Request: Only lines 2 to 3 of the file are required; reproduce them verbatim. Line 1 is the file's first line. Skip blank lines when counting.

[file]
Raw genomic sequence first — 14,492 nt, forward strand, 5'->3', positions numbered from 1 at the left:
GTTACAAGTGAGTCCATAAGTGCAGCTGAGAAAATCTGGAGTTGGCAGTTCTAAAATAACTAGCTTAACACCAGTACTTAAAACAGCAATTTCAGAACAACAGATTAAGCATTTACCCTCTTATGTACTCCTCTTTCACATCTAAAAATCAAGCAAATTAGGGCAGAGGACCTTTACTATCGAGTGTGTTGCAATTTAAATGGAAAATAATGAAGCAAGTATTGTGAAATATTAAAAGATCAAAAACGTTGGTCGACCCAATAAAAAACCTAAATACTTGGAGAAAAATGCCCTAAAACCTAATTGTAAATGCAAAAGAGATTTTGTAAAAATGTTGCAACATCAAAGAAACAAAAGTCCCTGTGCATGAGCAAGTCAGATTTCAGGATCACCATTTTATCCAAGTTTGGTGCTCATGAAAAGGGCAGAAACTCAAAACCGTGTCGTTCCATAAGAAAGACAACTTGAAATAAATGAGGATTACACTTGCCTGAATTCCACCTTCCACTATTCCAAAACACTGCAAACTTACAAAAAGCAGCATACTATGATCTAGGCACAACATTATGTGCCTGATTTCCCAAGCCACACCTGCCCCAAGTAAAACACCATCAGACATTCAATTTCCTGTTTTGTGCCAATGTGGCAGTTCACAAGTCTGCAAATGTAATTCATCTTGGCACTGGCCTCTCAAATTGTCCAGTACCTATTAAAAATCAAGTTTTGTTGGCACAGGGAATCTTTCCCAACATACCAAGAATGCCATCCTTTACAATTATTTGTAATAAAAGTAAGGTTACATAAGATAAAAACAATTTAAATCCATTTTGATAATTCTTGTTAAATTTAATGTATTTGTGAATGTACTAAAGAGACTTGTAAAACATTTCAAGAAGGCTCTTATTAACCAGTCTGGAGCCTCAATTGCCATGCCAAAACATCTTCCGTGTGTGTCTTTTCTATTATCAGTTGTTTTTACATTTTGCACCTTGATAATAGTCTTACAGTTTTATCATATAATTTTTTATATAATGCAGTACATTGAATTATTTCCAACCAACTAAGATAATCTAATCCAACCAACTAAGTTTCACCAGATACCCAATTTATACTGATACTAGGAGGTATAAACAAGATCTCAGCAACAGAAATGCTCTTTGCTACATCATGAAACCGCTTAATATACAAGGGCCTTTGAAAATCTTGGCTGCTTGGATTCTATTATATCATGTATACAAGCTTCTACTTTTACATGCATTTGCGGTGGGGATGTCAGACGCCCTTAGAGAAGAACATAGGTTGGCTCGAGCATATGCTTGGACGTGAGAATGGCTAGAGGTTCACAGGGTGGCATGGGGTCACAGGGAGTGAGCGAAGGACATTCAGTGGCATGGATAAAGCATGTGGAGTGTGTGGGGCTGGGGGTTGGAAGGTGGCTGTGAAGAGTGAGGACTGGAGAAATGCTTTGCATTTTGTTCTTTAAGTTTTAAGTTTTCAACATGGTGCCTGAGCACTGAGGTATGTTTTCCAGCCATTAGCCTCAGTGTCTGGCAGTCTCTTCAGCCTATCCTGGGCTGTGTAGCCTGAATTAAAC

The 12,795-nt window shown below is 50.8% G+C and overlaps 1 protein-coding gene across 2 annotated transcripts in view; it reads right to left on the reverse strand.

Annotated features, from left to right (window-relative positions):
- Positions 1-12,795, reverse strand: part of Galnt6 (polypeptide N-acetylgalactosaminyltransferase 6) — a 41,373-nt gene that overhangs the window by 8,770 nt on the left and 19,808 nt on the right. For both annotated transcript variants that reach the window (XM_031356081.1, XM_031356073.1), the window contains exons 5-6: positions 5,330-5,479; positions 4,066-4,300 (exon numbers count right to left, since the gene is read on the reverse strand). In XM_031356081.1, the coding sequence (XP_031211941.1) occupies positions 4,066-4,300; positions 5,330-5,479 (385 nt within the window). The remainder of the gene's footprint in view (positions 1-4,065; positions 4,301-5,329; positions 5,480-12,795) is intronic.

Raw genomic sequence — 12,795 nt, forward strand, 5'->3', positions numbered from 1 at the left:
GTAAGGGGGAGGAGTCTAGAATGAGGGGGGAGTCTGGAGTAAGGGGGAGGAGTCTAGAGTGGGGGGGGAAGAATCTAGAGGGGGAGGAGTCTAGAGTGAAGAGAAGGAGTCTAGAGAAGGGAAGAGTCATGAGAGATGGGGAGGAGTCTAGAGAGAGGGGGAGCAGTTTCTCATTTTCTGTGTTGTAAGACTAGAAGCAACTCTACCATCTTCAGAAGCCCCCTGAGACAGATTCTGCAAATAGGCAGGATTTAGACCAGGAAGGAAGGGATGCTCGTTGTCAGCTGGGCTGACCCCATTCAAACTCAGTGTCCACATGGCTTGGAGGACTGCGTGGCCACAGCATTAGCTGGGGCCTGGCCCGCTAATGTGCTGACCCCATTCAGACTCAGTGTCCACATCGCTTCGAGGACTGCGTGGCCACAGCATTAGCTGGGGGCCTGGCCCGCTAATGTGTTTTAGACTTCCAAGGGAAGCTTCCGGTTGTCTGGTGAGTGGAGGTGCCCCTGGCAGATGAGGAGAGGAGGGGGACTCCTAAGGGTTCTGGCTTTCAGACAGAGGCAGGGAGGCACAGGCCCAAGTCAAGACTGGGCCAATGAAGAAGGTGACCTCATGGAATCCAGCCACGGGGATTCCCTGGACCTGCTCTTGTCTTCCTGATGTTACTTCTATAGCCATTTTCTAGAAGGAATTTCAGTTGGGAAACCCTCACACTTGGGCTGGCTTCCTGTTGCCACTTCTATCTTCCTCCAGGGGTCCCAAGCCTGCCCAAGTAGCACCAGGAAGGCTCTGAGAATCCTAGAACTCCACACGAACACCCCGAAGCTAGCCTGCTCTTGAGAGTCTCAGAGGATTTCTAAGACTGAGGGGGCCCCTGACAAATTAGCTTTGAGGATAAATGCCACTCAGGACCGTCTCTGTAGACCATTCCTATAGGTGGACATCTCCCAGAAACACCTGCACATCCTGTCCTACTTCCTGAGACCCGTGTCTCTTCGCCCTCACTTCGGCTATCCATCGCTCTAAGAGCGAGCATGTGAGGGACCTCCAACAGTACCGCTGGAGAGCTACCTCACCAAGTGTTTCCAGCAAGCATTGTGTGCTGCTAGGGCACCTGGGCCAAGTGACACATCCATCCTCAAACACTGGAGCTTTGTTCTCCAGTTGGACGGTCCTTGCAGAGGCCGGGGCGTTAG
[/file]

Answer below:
GTTACAAGTGAGTCCATAAGTGCAGCTGAGAAAATCTGGAGTTGGCAGTTCTAAAATAACTAGCTTAACACCAGTACTTAAAACAGCAATTTCAGAACAACAGATTAAGCATTTACCCTCTTATGTACTCCTCTTTCACATCTAAAAATCAAGCAAATTAGGGCAGAGGACCTTTACTATCGAGTGTGTTGCAATTTAAATGGAAAATAATGAAGCAAGTATTGTGAAATATTAAAAGATCAAAAACGTTGGTCGACCCAATAAAAAACCTAAATACTTGGAGAAAAATGCCCTAAAACCTAATTGTAAATGCAAAAGAGATTTTGTAAAAATGTTGCAACATCAAAGAAACAAAAGTCCCTGTGCATGAGCAAGTCAGATTTCAGGATCACCATTTTATCCAAGTTTGGTGCTCATGAAAAGGGCAGAAACTCAAAACCGTGTCGTTCCATAAGAAAGACAACTTGAAATAAATGAGGATTACACTTGCCTGAATTCCACCTTCCACTATTCCAAAACACTGCAAACTTACAAAAAGCAGCATACTATGATCTAGGCACAACATTATGTGCCTGATTTCCCAAGCCACACCTGCCCCAAGTAAAACACCATCAGACATTCAATTTCCTGTTTTGTGCCAATGTGGCAGTTCACAAGTCTGCAAATGTAATTCATCTTGGCACTGGCCTCTCAAATTGTCCAGTACCTATTAAAAATCAAGTTTTGTTGGCACAGGGAATCTTTCCCAACATACCAAGAATGCCATCCTTTACAATTATTTGTAATAAAAGTAAGGTTACATAAGATAAAAACAATTTAAATCCATTTTGATAATTCTTGTTAAATTTAATGTATTTGTGAATGTACTAAAGAGACTTGTAAAACATTTCAAGAAGGCTCTTATTAACCAGTCTGGAGCCTCAATTGCCATGCCAAAACATCTTCCGTGTGTGTCTTTTCTATTATCAGTTGTTTTTACATTTTGCACCTTGATAATAGTCTTACAGTTTTATCATATAATTTTTTATATAATGCAGTACATTGAATTATTTCCAACCAACTAAGATAATCTAATCCAACCAACTAAGTTTCACCAGATACCCAATTTATACTGATACTAGGAGGTATAAACAAGATCTCAGCAACAGAAATGCTCTTTGCTACATCATGAAACCGCTTAATATACAAGGGCCTTTGAAAATCTTGGCTGCTTGGATTCTATTATATCATGTATACAAGCTTCTACTTTTACATGCATTTGCGGTGGGGATGTCAGACGCCCTTAGAGAAGAACATAGGTTGGCTCGAGCATATGCTTGGACGTGAGAATGGCTAGAGGTTCACAGGGTGGCATGGGGTCACAGGGAGTGAGCGAAGGACATTCAGTGGCATGGATAAAGCATGTGGAGTGTGTGGGGCTGGGGGTTGGAAGGTGGCTGTGAAGAGTGAGGACTGGAGAAATGCTTTGCATTTTGTTCTTTAAGTTTTAAGTTTTCAACATGGTGCCTGAGCACTGAGGTATGTTTTCCAGCCATTAGCCTCAGTGTCTGGCAGTCTCTTCAGCCTATCCTGGGCTGTGTAGCCTGAATTAAAC

The 12,795-nt window shown below is 50.8% G+C and overlaps 1 protein-coding gene across 2 annotated transcripts in view; it reads right to left on the reverse strand.